Check the water in trailer batteries,connect to the 110V for a day or so then try, if it is still weak check the state of the batteries to see if fully charged, either voltage or specific density. This might then require the purchase of new batteries.

Install a cut off switch for storage, if you do not install a cut off switch disconnect the battery leads for storage. This will prevent the phantom loads from bleeding the batteries down. These loads are things liike the antenna amp the gas detector etc.

Nelson
 

Ron

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Jan 29, 2005
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Home is where we park it
I think it is very likely the EXCIDE batteries are not helping much.  Get good batteries and IMHO  batteries made by Excide doesn't fill the description of good.  Good deep cycle golf cart batteries are in order.
 
W

Weewun

Guest
Don't if this will help, but my Brother-in-Law had a problem starting his Generator on his 2004 34' Winnebago Adventurer.  All internal 12 volt devices would work and the Battery Meter read 13.6 volts when plugged in but the Genset would not start.  When attempting to start the Genset all internal lights would 'dim' and the Genset starter solenoid would chatter.  My first conclusion was that his house batteries were bad. 

Come to find out that he had turned the 'house batteries' off using the switch on his control panel.  Turned the batteries back on and every thing worked fine.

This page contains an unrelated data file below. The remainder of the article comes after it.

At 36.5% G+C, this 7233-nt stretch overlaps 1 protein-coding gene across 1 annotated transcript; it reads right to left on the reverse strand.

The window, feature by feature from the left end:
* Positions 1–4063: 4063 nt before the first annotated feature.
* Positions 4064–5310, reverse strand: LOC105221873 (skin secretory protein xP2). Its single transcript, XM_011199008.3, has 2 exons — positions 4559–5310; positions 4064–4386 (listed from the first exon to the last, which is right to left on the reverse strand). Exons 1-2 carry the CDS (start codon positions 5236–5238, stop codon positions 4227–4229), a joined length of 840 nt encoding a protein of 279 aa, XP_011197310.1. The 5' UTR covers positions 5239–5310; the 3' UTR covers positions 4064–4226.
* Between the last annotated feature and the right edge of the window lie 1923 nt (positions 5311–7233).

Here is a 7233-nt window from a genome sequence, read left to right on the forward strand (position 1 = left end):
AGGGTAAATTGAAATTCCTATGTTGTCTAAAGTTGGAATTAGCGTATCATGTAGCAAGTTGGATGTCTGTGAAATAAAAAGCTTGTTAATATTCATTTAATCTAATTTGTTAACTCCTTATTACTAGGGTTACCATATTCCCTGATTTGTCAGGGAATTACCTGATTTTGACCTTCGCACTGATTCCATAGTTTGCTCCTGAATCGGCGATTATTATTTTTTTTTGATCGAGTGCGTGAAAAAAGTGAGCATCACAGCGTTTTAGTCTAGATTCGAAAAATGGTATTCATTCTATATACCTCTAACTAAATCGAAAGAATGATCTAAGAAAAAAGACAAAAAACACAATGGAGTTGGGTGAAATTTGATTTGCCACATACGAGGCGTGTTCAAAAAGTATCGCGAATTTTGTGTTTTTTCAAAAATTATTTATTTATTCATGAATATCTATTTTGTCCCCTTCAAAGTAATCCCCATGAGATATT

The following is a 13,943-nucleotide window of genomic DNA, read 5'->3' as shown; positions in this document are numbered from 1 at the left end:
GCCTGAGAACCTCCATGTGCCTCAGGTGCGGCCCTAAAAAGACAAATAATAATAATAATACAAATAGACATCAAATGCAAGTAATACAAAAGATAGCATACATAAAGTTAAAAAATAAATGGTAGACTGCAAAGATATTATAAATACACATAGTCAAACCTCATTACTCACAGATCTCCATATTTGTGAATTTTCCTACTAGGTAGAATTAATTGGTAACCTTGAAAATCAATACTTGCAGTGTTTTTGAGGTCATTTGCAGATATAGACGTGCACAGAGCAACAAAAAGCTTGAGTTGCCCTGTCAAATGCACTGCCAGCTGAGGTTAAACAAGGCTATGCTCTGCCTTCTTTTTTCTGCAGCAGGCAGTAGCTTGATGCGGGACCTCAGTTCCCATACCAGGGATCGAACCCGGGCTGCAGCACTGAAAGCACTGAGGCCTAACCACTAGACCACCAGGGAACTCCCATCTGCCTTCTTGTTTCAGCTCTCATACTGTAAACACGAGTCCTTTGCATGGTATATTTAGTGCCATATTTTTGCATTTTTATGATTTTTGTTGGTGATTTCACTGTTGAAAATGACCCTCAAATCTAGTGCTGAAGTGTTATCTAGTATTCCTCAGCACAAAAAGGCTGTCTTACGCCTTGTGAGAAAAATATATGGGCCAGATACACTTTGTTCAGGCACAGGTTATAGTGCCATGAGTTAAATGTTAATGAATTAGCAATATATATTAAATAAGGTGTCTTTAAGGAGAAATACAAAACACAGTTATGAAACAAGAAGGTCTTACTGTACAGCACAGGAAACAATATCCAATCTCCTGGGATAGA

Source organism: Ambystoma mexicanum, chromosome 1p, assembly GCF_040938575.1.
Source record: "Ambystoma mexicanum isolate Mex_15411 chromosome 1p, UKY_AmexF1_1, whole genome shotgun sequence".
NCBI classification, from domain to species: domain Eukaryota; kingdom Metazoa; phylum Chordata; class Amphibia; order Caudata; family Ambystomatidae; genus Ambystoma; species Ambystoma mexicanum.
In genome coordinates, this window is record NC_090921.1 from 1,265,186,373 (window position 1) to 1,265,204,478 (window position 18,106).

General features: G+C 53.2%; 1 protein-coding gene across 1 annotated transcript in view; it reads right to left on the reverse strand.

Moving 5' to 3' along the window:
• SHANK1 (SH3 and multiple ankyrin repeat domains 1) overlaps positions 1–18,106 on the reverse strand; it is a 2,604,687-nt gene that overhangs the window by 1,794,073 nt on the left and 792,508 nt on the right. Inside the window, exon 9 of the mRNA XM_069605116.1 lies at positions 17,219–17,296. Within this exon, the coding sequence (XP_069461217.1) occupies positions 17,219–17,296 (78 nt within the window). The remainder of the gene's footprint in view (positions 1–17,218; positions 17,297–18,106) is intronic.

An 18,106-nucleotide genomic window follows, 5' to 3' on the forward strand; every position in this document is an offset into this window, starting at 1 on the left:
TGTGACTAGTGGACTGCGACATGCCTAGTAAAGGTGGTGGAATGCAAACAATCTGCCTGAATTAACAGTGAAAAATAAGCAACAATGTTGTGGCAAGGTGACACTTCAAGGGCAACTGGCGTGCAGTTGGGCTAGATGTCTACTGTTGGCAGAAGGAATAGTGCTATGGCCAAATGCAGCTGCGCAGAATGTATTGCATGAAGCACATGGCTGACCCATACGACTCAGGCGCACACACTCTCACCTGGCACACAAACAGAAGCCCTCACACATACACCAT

Obvious that the Converter is connected to the Output side of the 'Battery Disconnect Relay' and would supply sufficient power to run the lighs and water pump but not enough for the Genset.  After we found the problem he shared with me that the Slides were very slow when he extended them.

Don't know if your trailer has a battery disconnect relay.   
 

dlshunter

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Joined
Jan 7, 2007
Posts
157
Location
Modesto, CA
I think I have found the source of the "parasitic " drain...there is a propane gas detector on the lower section of the kitchen cabinet, close to the floor.  After sitting some time, I can now imagine that this is the most likely source yet of a slow bleed of battery power.
 

Gary RV_Wizard

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Feb 2, 2005
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At our Silver Springs FL home
It's surely a part of the parasitic drain.  You may also have a CO detector that is 12v powered.  Your fridge may be another part - the circuit board stays alive even when the fridge is turned off. Anything else with an electronic on/off switch (one of those touch pad types) will also be drawing a minute amount of power just so an "On" push of the switch can be recognized.

But you should also know that a battery left alone for four months will "self-drain", even with nothing connected to it.  A tiny amount of charge wicks away literally into the air, gradually discharging the battery. The rate of self-drain varies with climate and other factors, but after 4 months, that loss alone will result in a very weak battery.
 

dlshunter

Well-known member
Joined
Jan 7, 2007
Posts
157
Location
Modesto, CA
Is this true with any type of battery?  How do parts stores stay in business if they try to sell constantly degrading batteries?
 

Ned

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Feb 1, 2005
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25,107
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USA
All batteries will self discharge in time, it doesn't mean the battery is no good after that, it just needs to be recharged.